Newspaper article The Canadian Press

Liberals See Artificial Intelligence as a Path to Reverse Stalled Growth

Newspaper article The Canadian Press

Liberals See Artificial Intelligence as a Path to Reverse Stalled Growth

Article excerpt

Liberals see AI as a path to growth

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OTTAWA - They see it as a way of saying "Hasta la vista, baby" to years of sluggish economic growth.

The federal Liberals are expected to use the upcoming federal budget to foster the development of cutting-edge artificial intelligence in the hope it will be a springboard to attracting investment and creating a highly-skilled new sector of jobs.

Economic Development Minister Navdeep Bains says fostering AI is one of the pillars of the government's economic growth strategy.

He and others see an opportunity for Canada to exploit its competitive advantage in a technology that is becoming ubiquitous across all sectors -- from major companies such as Google or Microsoft to the banking and automotive sectors.

The government's vision of AI-enabled growth is not rooted in the apocalyptic science fiction of Terminator movies where robots destroy humanity (Arnold Schwarzenegger appropriated the Spanish phrase "Hasta la vista, baby" in Terminator 2: Judgement Day before sparking some spectacular explosions).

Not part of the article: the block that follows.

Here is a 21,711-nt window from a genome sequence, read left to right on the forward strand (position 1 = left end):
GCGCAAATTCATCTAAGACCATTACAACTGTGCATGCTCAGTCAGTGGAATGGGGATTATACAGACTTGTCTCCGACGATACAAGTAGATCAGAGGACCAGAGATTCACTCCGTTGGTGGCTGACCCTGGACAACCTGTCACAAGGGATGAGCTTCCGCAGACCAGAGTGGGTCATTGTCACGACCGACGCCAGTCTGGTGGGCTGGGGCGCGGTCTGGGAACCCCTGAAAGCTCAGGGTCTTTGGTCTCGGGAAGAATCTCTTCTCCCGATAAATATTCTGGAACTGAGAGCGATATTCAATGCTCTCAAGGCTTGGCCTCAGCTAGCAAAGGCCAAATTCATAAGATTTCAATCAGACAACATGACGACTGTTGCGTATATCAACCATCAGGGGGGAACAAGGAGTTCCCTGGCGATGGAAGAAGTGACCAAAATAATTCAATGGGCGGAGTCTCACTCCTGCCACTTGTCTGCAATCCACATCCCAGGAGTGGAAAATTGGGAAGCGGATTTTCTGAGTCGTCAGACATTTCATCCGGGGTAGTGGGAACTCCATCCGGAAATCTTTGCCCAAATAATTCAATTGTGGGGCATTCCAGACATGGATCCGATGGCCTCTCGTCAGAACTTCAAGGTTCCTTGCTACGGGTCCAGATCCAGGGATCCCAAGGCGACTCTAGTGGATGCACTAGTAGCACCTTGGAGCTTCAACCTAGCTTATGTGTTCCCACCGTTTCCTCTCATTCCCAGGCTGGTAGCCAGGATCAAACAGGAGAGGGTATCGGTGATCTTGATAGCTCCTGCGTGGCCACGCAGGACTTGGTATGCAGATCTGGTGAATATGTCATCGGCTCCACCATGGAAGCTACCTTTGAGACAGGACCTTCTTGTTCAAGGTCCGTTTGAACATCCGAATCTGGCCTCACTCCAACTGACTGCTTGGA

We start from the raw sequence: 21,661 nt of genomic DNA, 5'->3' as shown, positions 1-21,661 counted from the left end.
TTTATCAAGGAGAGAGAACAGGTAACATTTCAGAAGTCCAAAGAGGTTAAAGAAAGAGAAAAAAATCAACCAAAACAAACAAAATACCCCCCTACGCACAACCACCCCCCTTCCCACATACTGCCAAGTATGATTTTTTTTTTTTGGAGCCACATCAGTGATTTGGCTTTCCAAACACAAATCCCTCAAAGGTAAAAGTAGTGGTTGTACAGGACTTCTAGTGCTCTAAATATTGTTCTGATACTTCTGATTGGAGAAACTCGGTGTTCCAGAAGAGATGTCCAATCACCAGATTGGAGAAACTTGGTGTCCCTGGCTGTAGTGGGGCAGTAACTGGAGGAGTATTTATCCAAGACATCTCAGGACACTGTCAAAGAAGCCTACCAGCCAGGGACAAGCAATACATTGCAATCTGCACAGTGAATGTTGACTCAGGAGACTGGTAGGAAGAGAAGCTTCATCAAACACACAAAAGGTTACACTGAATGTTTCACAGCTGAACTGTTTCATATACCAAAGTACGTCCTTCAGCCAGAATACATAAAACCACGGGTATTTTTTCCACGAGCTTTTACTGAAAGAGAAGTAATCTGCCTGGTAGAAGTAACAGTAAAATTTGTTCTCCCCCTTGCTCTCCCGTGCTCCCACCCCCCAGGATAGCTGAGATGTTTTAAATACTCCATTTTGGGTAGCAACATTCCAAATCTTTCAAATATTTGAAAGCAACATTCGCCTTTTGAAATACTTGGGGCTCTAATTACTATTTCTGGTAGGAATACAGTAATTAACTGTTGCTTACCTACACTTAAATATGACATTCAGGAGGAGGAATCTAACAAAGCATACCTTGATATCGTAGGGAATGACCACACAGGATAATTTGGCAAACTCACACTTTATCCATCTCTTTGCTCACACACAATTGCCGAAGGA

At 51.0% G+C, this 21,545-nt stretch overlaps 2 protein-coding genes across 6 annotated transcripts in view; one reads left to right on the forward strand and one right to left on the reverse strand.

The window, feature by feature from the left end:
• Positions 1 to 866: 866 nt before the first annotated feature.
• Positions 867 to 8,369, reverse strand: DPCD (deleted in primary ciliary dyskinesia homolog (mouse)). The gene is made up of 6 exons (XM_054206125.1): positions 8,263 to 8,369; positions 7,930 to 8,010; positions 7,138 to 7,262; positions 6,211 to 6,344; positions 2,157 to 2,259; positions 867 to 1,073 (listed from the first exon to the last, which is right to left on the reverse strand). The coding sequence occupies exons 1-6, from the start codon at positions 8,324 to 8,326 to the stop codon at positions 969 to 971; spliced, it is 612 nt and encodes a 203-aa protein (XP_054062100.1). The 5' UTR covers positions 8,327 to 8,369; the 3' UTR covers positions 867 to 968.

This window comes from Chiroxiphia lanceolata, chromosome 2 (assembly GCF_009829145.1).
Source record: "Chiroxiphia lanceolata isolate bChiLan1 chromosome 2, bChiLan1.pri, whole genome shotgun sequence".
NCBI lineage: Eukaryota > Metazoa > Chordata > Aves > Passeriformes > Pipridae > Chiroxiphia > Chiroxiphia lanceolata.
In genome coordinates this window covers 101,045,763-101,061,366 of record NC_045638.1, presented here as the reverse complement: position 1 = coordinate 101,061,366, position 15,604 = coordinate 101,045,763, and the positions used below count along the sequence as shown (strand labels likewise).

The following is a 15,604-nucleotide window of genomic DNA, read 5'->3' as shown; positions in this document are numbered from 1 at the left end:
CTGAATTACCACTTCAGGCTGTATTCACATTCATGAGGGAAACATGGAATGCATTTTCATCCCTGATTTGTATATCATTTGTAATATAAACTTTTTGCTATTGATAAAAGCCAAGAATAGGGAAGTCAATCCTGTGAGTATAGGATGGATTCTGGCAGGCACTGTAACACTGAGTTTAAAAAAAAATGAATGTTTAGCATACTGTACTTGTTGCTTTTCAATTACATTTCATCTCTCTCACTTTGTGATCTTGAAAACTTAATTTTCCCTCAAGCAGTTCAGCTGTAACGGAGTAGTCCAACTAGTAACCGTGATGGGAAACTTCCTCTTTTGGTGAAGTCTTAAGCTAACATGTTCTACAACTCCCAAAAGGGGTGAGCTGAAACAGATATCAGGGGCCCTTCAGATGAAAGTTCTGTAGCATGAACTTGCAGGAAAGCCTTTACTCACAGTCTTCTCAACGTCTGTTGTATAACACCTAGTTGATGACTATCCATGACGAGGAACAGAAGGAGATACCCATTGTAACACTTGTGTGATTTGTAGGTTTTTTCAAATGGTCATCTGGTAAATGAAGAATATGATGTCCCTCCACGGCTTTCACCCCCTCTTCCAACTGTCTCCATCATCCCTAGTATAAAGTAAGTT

Instead, Bains and others point to two Canadian "pioneers" in AI -- Geoff Hinton at the University of Toronto and Montreal computer scientist Yoshua Bengio. They are recognized world leaders in "deep learning" or "machine learning" -- advanced algorithms that allow powerful new super computers to essentially think like humans.

The minister is also buoyed by signs of foreign capital coming to Canada such as Microsoft's recent acquisition of the artificial intelligence start up, Maluuba, based in Waterloo, Ont., and Montreal. In a recent conversation with Bill Gates, Bains said the Microsoft co-founder acknowledged that Canada was playing "a leadership role" in AI.

"We want to encourage those kinds of investments to continue, to connect with each other on a national level," said Bains.

"If companies are betting on AI, academic institutions are betting on AI, why can't government be a meaningful partner in this area as well?"

Tiff Macklem, the dean of the Rotman School of Management at the University of Toronto, said the government needs to take a hands-on approach to help foster the growth of AI in Canada and to keep expertise in the sector from migrating elsewhere. …

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